There are some rules—some terms of engagement, if you will—that simply cannot be broken. These rules pertain to dating of both the online and offline varieties, and as such, they are universal. And timeless. And simply must be obeyed.
But I’m getting ahead of myself. I should start at the beginning, and the beginning in this case (like so many others) involves my mother. My mom taught me the basics early on (don’t wear plaid with stripes, don’t run with scissors, don’t play with knives and don’t have sex until you’re married). As I grew older, she added to this list (don’t leave your glass unattended, don’t get behind the wheel if you’ve been drinking, don’t neglect your girlfriends just because you’ve found a boyfriend and of course, don’t have sex until you’re married).
I imagine she would have advised against several of my European escapades had she known (don’t date boys you’ve met on Craigslist, don’t spend all night carousing with Norwegian bachelors when you have an 8:00am lecture the next morning, don’t cut class and go shopping if you shop at the same stores as your professor, and finally don’t have sex until you’re married) but I suppose there comes a time when you just have to trust that your offspring won’t end up drunk, drugged or impregnated while wearing plaid with stripes.
The one rule that has remained constant, no matter how old or how far from home I find myself, is this:
If a man asks you to dance, and you refuse, you cannot say “yes” to the next man who asks you.
I have no problem with this rule. It’s polite. It’s fair. It’s honest, or at the very least, it’s meant to encourage honesty (if, for example, you tell would-be-dance-partner #1, “No thanks, I’m too tired,” and then turn around and tell would-be-dance-partner #2, “Sure, let’s foxtrot!” then you’re a lying, churlish little coquette who doesn’t deserve to dance with anyone).
Well folks, I broke this rule earlier this month during my night out with Date #1, but not without good reason. We were salsa dancing, and Brasil’s nightclub in Old City draws a wide variety of clientele ranging from the super suave to the super sketchy. When one of the latter offered me his hand, I declined with a polite “No, thank you.” When he followed me across the floor, hip bumped me and again offered me his hand (Seriously? The hip bump? ) I said, “Sorry, my feet hurt.” Then, so as to avoid sending mixed signals, I sat down.
It’s not my fault that one of the super suave types came along three seconds later. Nor is it my fault that the DJ was playing a bachata, and there’s nothing sexier than dancing the bachata with a good looking man who actually knows how to dance.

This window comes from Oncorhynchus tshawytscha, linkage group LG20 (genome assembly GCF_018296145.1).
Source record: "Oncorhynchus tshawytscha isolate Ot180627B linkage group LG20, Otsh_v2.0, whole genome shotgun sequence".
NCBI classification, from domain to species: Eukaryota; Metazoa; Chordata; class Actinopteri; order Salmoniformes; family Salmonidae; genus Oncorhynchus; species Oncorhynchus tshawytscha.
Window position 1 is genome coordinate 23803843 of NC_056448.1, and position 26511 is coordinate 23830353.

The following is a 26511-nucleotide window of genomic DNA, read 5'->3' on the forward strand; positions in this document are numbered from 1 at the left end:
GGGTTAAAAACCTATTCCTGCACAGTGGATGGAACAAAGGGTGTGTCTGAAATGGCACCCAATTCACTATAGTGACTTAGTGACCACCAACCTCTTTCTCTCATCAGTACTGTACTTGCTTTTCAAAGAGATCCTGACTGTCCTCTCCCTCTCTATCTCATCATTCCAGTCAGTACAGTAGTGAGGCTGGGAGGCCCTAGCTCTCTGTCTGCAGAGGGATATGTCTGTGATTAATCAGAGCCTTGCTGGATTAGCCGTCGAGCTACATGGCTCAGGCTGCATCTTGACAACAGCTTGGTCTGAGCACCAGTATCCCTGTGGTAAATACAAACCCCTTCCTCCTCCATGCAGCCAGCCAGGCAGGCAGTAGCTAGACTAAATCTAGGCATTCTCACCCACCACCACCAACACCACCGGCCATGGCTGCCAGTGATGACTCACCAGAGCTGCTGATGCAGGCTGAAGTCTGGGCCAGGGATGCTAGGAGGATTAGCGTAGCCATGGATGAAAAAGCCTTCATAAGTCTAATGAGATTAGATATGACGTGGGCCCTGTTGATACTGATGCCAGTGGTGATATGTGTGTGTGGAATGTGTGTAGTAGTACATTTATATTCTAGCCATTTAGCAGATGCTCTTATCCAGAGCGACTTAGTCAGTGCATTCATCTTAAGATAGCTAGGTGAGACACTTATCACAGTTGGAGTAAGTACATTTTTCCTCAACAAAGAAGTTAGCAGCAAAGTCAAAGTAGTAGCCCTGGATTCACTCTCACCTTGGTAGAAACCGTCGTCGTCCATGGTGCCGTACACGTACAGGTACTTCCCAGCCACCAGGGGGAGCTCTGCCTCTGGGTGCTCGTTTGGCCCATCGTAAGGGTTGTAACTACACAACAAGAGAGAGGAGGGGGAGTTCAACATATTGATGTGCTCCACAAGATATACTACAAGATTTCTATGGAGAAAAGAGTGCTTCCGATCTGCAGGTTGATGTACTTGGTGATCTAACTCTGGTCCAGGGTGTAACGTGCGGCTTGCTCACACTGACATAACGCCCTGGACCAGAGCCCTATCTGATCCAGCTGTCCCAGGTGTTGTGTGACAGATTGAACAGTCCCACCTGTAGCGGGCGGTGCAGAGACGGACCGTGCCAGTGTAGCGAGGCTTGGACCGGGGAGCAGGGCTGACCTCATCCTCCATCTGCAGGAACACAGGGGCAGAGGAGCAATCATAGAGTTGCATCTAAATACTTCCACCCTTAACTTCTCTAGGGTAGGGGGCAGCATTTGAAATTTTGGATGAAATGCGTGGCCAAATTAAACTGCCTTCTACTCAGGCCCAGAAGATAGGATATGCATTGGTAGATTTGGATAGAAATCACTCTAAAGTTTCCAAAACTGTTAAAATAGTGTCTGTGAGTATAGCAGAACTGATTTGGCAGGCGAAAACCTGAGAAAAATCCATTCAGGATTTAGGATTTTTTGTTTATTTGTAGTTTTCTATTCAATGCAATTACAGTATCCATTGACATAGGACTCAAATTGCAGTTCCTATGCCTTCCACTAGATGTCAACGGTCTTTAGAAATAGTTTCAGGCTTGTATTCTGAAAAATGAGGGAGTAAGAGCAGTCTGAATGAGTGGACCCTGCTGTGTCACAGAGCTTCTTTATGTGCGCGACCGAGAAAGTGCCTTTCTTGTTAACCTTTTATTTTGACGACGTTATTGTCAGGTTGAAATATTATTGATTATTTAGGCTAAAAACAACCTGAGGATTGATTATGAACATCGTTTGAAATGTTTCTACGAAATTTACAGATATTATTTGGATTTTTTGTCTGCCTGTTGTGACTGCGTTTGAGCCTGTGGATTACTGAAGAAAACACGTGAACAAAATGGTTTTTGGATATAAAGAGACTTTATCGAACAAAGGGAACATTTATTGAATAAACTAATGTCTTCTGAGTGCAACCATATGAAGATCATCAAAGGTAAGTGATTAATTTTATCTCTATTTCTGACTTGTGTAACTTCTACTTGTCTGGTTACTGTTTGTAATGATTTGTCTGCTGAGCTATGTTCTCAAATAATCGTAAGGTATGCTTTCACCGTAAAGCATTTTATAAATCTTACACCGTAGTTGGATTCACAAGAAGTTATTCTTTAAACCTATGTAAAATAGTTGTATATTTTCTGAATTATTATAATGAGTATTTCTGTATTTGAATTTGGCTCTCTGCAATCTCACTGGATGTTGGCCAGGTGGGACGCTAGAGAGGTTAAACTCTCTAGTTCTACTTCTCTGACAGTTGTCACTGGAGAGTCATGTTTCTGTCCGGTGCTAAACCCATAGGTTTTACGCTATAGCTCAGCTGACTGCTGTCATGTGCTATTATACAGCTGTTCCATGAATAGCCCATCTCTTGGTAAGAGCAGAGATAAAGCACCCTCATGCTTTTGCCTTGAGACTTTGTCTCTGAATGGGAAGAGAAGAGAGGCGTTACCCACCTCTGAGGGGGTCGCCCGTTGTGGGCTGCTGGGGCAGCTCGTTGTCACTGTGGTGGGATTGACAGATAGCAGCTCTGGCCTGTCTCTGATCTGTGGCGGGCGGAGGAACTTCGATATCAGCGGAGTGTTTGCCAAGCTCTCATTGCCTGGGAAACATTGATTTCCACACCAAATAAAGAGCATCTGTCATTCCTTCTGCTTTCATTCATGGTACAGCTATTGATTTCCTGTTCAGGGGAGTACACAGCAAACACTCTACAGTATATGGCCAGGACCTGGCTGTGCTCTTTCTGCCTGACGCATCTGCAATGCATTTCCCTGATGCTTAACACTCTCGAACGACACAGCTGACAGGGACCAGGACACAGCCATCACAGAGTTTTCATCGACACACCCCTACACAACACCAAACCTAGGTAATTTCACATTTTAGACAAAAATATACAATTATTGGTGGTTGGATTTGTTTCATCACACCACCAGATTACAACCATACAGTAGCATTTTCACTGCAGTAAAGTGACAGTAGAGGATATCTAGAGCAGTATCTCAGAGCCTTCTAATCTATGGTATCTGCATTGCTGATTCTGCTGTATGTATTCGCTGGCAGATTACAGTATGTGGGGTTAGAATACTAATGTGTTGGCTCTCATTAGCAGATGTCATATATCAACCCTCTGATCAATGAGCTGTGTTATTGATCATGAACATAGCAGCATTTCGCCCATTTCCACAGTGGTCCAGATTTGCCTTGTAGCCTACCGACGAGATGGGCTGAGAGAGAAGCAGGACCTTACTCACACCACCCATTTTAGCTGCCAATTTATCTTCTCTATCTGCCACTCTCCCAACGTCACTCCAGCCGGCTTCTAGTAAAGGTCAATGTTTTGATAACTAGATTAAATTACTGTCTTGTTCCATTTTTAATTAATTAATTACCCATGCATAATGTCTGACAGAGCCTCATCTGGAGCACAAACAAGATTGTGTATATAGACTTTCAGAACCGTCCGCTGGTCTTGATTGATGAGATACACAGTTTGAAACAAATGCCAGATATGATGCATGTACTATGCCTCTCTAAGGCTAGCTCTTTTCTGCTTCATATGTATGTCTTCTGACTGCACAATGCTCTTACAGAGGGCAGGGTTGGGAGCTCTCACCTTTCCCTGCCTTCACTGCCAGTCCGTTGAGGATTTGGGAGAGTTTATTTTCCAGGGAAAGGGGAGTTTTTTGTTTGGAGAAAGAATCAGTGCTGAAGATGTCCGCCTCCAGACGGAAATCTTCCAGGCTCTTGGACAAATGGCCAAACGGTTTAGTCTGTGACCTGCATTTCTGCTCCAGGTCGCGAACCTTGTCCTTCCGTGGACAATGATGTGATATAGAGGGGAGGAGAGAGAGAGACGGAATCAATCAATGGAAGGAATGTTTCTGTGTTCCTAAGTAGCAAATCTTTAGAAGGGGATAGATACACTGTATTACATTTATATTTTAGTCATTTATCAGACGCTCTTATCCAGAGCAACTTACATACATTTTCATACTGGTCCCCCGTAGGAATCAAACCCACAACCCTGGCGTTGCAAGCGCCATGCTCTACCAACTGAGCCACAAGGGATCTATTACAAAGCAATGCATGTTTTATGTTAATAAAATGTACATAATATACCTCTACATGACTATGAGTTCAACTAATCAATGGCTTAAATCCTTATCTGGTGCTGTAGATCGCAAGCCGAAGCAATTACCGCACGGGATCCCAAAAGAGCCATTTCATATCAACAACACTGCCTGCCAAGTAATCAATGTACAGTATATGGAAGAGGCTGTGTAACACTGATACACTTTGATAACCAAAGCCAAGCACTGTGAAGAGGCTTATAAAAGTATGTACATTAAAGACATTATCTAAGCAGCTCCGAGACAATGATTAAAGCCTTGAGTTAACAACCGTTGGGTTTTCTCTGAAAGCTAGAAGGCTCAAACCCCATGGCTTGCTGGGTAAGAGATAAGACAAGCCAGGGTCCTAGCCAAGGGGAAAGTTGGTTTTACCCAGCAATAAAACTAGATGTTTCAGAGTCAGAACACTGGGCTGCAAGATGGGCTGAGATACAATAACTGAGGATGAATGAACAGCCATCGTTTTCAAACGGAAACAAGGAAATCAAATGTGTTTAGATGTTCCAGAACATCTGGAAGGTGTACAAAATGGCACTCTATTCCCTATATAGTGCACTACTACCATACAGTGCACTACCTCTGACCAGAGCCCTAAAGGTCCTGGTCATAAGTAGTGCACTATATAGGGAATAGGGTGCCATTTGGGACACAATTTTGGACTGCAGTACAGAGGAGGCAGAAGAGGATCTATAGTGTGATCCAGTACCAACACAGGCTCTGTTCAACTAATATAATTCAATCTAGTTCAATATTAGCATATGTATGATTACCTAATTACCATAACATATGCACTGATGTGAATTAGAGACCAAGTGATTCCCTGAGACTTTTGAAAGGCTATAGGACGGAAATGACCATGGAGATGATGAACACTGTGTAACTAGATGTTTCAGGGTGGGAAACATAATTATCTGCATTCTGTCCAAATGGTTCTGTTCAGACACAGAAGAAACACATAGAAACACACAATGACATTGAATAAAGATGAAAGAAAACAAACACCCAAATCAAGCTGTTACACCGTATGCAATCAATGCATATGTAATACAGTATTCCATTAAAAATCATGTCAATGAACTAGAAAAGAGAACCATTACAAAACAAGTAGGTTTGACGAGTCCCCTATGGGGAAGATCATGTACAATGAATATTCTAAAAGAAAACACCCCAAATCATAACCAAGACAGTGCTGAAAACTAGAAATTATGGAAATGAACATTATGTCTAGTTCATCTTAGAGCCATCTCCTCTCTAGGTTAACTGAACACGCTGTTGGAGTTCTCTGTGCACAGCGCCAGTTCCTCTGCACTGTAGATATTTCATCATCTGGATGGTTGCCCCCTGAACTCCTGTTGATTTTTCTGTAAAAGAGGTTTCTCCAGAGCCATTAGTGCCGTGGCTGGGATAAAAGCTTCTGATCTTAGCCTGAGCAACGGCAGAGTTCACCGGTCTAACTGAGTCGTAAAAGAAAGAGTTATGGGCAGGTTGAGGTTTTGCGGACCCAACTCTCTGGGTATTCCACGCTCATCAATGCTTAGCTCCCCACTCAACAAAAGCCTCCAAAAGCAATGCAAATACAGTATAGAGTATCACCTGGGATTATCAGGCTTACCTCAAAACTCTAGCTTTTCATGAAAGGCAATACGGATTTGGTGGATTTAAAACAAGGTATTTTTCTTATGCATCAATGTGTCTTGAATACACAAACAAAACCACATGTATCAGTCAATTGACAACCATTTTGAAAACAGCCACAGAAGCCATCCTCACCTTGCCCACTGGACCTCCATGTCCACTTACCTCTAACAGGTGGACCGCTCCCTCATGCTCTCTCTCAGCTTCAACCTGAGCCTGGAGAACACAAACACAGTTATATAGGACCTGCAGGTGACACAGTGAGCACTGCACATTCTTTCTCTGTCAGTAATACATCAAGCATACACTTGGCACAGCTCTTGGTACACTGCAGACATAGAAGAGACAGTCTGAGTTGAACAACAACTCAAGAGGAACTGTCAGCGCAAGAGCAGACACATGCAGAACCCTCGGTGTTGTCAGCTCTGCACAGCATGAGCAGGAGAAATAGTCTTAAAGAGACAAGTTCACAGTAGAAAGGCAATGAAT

Naturally, I said “Si, gracias.” And from there it was a slippery slope.
When I found myself in a similar situation a few minutes later, I decided to go for it (in for a penny, in for a pound). First: “No, would-be-dance-partner #1, I’m thirsty and I’m off to the bar to get a drink.” Next: “Why yes, would-be-dance-partner #2, I’d love to salsa with you!”
In this case, would-be-dance-partner #2 was actually my date for the evening (aka Date #1) so it seemed only polite to dance with him. But for my latest offence there’s no excuse. After blogging earlier this week about my recognizance mission to the Chart House (and all of the associated “What does Date #5 do for a living? I have no idea” business) I got to feeling guilty. And after hitting it off with Date #3 a bit more than I had expected to, I got to feeling really guilty.
There’s a fine line between casting a wide net and completely overfishing (or in my case, between accidentally fancying several men at once and purposely attempting to schedule as many first dates as possible). And as much as I would have loved to dine at the Chart House (our recognizance mission had revealed the Penn’s Landing restaurant to be tres chic) I have no business dating a man whose name I cannot pronounce and whose occupation I cannot recall.
I realized, with some regret, that the only noble course of action would be to cancel my rendezvous with Date #5. And so I did, four days ahead of time (politely and thoroughly via both email and text message). I planned to sit the next dance out, so to speak—to spend Tuesday night at home in a penitent, monk-like state, reflecting upon the consequences of my online dating frenzy. But then I got an email from one of my Match.com “pen pals.” And he’s one of the ones I’ve been dying to meet.
“Any chance you’re free Tuesday night? It would be great to finally meet you!”
Now I ask you: what’s a poor girl to do?